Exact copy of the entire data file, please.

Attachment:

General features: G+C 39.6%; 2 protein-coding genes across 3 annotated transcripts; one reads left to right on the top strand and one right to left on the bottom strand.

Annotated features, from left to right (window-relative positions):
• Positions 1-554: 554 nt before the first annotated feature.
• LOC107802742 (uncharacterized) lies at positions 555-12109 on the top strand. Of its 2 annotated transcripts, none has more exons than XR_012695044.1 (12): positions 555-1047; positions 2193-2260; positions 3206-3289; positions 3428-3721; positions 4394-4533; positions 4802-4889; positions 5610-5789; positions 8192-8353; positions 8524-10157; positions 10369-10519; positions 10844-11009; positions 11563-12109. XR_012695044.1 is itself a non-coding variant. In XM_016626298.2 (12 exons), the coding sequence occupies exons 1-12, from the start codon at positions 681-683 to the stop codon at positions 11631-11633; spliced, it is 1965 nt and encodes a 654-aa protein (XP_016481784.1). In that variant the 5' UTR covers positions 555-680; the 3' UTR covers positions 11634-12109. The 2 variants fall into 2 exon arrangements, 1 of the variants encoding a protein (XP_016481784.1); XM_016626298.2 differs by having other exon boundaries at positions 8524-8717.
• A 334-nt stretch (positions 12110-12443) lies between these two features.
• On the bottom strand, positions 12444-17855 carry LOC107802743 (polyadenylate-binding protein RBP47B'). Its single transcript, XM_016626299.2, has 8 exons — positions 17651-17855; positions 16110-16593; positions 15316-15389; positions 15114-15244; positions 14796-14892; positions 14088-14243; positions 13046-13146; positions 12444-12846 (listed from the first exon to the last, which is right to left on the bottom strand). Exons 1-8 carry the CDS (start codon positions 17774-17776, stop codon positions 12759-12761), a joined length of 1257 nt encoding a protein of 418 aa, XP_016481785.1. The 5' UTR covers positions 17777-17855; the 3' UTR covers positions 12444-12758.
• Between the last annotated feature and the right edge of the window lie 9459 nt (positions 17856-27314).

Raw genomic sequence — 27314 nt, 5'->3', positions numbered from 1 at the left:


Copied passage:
General features: G+C 39.6%; 2 protein-coding genes across 3 annotated transcripts; one reads left to right on the top strand and one right to left on the bottom strand.

Annotated features, from left to right (window-relative positions):
• Positions 1-554: 554 nt before the first annotated feature.
• LOC107802742 (uncharacterized) lies at positions 555-12109 on the top strand. Of its 2 annotated transcripts, none has more exons than XR_012695044.1 (12): positions 555-1047; positions 2193-2260; positions 3206-3289; positions 3428-3721; positions 4394-4533; positions 4802-4889; positions 5610-5789; positions 8192-8353; positions 8524-10157; positions 10369-10519; positions 10844-11009; positions 11563-12109. XR_012695044.1 is itself a non-coding variant. In XM_016626298.2 (12 exons), the coding sequence occupies exons 1-12, from the start codon at positions 681-683 to the stop codon at positions 11631-11633; spliced, it is 1965 nt and encodes a 654-aa protein (XP_016481784.1). In that variant the 5' UTR covers positions 555-680; the 3' UTR covers positions 11634-12109. The 2 variants fall into 2 exon arrangements, 1 of the variants encoding a protein (XP_016481784.1); XM_016626298.2 differs by having other exon boundaries at positions 8524-8717.
• A 334-nt stretch (positions 12110-12443) lies between these two features.
• On the bottom strand, positions 12444-17855 carry LOC107802743 (polyadenylate-binding protein RBP47B'). Its single transcript, XM_016626299.2, has 8 exons — positions 17651-17855; positions 16110-16593; positions 15316-15389; positions 15114-15244; positions 14796-14892; positions 14088-14243; positions 13046-13146; positions 12444-12846 (listed from the first exon to the last, which is right to left on the bottom strand). Exons 1-8 carry the CDS (start codon positions 17774-17776, stop codon positions 12759-12761), a joined length of 1257 nt encoding a protein of 418 aa, XP_016481785.1. The 5' UTR covers positions 17777-17855; the 3' UTR covers positions 12444-12758.
• Between the last annotated feature and the right edge of the window lie 9459 nt (positions 17856-27314).

Raw genomic sequence — 27314 nt, 5'->3', positions numbered from 1 at the left: